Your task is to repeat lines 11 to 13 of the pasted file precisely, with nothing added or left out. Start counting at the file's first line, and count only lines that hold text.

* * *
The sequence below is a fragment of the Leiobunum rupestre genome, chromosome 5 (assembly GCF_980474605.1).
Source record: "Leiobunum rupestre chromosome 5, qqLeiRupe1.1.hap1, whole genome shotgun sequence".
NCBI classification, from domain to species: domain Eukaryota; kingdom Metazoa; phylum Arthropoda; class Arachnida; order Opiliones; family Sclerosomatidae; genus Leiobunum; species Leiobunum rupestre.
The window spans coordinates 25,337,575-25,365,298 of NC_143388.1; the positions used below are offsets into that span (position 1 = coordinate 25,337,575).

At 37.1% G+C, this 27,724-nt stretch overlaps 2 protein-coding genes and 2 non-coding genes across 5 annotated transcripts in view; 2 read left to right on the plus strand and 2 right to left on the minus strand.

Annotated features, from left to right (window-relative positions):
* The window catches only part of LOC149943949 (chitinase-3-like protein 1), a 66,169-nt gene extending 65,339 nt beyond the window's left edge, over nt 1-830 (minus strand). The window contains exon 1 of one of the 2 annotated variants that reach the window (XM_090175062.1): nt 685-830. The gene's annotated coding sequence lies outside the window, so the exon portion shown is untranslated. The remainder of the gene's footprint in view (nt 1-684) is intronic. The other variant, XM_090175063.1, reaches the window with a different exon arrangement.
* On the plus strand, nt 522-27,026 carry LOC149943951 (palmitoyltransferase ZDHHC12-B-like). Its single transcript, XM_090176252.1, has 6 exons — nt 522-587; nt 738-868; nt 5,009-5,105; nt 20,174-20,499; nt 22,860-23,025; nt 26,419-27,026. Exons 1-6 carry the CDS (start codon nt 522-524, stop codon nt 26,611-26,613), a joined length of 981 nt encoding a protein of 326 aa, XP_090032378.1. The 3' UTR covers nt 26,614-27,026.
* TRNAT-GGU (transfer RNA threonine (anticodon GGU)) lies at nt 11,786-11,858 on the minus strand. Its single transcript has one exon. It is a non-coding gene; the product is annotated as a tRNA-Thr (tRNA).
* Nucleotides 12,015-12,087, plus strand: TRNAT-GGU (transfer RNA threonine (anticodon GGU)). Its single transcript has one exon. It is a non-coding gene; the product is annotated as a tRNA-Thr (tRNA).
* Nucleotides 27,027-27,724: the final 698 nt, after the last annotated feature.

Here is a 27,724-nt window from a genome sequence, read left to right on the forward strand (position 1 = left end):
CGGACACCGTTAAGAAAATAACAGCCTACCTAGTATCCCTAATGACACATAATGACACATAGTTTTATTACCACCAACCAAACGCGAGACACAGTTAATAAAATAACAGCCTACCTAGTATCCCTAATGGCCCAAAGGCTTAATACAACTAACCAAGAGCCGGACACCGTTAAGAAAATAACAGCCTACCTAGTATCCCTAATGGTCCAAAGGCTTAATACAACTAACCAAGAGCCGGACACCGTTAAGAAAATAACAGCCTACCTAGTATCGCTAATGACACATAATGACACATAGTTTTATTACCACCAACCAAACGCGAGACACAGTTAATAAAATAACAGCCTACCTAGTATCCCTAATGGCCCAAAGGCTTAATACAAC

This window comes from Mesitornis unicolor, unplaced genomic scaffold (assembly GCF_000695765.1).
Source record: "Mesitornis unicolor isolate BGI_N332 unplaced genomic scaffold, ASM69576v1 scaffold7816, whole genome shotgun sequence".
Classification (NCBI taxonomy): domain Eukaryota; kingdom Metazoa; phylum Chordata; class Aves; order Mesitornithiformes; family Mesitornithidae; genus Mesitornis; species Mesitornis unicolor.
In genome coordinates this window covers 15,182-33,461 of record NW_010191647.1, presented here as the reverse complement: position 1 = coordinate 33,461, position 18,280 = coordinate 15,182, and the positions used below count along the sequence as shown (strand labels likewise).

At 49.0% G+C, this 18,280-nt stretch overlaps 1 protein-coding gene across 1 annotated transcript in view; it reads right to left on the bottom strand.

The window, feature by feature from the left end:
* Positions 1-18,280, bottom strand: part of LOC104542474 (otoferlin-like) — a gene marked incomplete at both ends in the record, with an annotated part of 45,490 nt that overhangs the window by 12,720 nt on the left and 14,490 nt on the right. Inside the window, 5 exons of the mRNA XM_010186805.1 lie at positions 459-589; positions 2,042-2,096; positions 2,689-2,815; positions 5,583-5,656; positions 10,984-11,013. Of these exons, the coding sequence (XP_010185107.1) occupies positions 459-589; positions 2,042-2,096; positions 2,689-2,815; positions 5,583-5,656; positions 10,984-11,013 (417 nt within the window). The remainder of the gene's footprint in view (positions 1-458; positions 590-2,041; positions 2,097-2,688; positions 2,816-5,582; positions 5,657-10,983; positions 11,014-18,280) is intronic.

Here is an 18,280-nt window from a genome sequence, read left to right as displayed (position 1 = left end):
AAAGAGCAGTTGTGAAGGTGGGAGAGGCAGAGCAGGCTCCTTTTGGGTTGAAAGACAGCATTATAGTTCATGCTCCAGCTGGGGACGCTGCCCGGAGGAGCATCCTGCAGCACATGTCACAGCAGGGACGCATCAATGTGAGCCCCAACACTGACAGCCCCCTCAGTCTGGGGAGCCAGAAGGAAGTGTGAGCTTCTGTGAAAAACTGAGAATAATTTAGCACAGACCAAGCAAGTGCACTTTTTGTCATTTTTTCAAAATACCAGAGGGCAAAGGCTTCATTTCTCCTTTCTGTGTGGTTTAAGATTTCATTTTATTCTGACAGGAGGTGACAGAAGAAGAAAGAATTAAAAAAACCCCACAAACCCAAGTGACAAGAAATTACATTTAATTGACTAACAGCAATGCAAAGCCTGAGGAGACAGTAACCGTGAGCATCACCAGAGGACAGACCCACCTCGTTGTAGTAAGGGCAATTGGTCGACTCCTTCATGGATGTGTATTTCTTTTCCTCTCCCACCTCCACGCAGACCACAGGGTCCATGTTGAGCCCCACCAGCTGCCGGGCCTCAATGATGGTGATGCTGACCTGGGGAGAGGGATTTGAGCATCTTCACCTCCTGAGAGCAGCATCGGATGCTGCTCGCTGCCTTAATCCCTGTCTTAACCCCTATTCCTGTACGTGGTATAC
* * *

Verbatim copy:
* Nucleotides 27,027-27,724: the final 698 nt, after the last annotated feature.

Here is a 27,724-nt window from a genome sequence, read left to right on the forward strand (position 1 = left end):
CGGACACCGTTAAGAAAATAACAGCCTACCTAGTATCCCTAATGACACATAATGACACATAGTTTTATTACCACCAACCAAACGCGAGACACAGTTAATAAAATAACAGCCTACCTAGTATCCCTAATGGCCCAAAGGCTTAATACAACTAACCAAGAGCCGGACACCGTTAAGAAAATAACAGCCTACCTAGTATCCCTAATGGTCCAAAGGCTTAATACAACTAACCAAGAGCCGGACACCGTTAAGAAAATAACAGCCTACCTAGTATCGCTAATGACACATAATGACACATAGTTTTATTACCACCAACCAAACGCGAGACACAGTTAATAAAATAACAGCCTACCTAGTATCCCTAATGGCCCAAAGGCTTAATACAAC